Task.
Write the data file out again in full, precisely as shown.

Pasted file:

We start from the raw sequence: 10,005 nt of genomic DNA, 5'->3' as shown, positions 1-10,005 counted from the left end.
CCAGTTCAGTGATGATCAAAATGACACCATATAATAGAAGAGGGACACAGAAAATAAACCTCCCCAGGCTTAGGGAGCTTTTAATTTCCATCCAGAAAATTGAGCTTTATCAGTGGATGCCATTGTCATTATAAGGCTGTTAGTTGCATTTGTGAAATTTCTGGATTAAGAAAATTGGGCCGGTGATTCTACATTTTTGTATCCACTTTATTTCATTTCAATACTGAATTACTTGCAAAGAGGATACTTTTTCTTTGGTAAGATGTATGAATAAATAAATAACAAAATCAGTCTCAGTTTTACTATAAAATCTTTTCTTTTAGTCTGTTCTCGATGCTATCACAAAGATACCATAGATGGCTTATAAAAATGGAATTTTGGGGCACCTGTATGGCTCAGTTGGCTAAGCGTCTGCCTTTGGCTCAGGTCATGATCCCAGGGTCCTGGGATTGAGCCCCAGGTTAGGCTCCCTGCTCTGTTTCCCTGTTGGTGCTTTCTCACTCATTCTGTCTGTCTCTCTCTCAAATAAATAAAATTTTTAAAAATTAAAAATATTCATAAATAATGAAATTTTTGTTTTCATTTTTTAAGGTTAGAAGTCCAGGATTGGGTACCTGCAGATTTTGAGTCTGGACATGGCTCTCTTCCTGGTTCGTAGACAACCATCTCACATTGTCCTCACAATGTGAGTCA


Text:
We start from the raw sequence: 10,005 nt of genomic DNA, 5'->3' as shown, positions 1-10,005 counted from the left end.
CCAGTTCAGTGATGATCAAAATGACACCATATAATAGAAGAGGGACACAGAAAATAAACCTCCCCAGGCTTAGGGAGCTTTTAATTTCCATCCAGAAAATTGAGCTTTATCAGTGGATGCCATTGTCATTATAAGGCTGTTAGTTGCATTTGTGAAATTTCTGGATTAAGAAAATTGGGCCGGTGATTCTACATTTTTGTATCCACTTTATTTCATTTCAATACTGAATTACTTGCAAAGAGGATACTTTTTCTTTGGTAAGATGTATGAATAAATAAATAACAAAATCAGTCTCAGTTTTACTATAAAATCTTTTCTTTTAGTCTGTTCTCGATGCTATCACAAAGATACCATAGATGGCTTATAAAAATGGAATTTTGGGGCACCTGTATGGCTCAGTTGGCTAAGCGTCTGCCTTTGGCTCAGGTCATGATCCCAGGGTCCTGGGATTGAGCCCCAGGTTAGGCTCCCTGCTCTGTTTCCCTGTTGGTGCTTTCTCACTCATTCTGTCTGTCTCTCTCTCAAATAAATAAAATTTTTAAAAATTAAAAATATTCATAAATAATGAAATTTTTGTTTTCATTTTTTAAGGTTAGAAGTCCAGGATTGGGTACCTGCAGATTTTGAGTCTGGACATGGCTCTCTTCCTGGTTCGTAGACAACCATCTCACATTGTCCTCACAATGTGAGTCA